Emor 5778

Receiving life for giving life[1]

ובקצרכם את-קציר ארצכם לא-תכלה פאת שדך בקצרך ולקט קצירך לא תלקט לעני ולגר תעזב אתם אני יקוק אלקיכם: דבר אל-בני ישראל לאמר בחדש השביעי באחד לחדש יהיה לכם שבתון זכרון תרועה מקרא-קדש
When you reap the harvest of your land, don’t finish off the corners of your fields as you reap, and don’t collect the gleanings of your harvest; leave them for the poor and the convert, I am Hashem your G-d. Speak to the Children of Israel, saying: “In the seventh month, in the first of the month, it will be for you a day of rest, of remembrance, of shofar-blasts, [and] a holy convocation[2]

The end of this week’s parsha describes the various Jewish holidays. In between the holidays of Shavuos and Rosh Hashanah, the Torah mentions[3] the mitzvos of peah (lit: corner) and leket (gleanings). When a Jewish farmer is harvesting his crop, there are special mitzvos of tzedakah that he must fulfill. He must leave a corner of his field unharvested, allowing the poor to take as they need. Likewise, when harvesting crops, sometimes some of the produce falls to the ground, known as gleanings. The farmer is commanded to leave those on the ground for the poor to collect. In addition to commanding the farmer not to harvest peah and leket, the Torah adds the injunction to specifically leave them for the poor and the convert. Why are these mitzvos placed here? It seems to serve as some sort of an introduction to the holiday that follows it, Rosh Hashanah[4]. What is this teaching us?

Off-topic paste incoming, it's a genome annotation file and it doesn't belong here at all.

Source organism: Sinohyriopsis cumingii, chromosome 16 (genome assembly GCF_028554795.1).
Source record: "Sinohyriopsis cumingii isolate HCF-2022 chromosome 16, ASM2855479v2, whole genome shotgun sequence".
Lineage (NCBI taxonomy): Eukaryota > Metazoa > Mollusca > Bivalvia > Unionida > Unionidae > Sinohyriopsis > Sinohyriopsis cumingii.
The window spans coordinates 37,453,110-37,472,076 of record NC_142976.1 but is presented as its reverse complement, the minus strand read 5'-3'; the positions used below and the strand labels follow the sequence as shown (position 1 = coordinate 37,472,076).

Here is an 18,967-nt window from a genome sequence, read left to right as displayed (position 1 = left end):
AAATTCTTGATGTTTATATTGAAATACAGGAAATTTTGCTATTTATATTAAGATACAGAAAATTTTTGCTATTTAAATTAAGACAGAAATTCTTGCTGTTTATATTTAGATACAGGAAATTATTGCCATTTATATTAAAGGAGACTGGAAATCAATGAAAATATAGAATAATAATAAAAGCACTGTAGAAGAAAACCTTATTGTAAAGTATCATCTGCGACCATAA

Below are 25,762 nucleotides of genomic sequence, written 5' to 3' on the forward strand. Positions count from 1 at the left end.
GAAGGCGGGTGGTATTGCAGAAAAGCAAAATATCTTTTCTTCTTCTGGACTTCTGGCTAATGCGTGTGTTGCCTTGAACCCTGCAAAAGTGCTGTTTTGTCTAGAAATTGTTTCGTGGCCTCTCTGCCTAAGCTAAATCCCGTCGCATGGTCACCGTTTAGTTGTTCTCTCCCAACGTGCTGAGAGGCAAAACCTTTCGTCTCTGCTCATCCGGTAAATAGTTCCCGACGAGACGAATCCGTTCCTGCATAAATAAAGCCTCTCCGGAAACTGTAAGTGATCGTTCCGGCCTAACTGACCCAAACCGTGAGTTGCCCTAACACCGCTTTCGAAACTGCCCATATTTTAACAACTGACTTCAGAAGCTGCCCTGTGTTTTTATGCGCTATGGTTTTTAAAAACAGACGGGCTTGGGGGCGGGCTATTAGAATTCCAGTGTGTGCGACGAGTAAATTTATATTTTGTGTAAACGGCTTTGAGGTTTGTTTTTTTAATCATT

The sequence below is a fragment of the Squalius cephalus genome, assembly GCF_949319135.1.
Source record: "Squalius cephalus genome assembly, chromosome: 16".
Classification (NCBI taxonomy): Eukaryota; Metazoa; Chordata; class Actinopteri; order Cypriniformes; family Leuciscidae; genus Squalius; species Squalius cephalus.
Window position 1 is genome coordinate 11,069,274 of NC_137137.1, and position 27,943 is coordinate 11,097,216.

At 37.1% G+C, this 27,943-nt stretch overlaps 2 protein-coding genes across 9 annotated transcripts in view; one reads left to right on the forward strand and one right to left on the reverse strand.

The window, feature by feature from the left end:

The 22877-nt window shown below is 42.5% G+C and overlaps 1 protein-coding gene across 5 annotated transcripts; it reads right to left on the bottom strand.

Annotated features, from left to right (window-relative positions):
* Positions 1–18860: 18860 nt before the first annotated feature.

Rosh Hashanah is called in the holiday prayers as Yom HaDin, the Day of Judgement[5]. Hashem, the Ultimate Judge, is described[6] as One who judges fairly and properly. The reason for this is that Hashem judges a person as they are right now, without focusing on the mistakes they’ve made in the past[7]. They could have committed a misdeed previously, but if they’ve sincerely repented, they are judged for a good year. They are judged for “life”.

It happens to be that in the rainy season, the Jewish people have more time to focus on Torah and mitzvos. This is unlike the harvest season, where there is so much work to be done. The reaping, the picking, the gathering, it’s overwhelming. It ends up happening that Torah and mitzvos get neglected. All of this, right before Rosh Hashanah, the Day of Judgement. How can these innocent workers expect a positive court decision? It would have been much better to establish Rosh Hashanah around the time of Pesach, the end of the rainy season. Why did Hashem engineer it this way, seemingly to the detriment of His children[8]?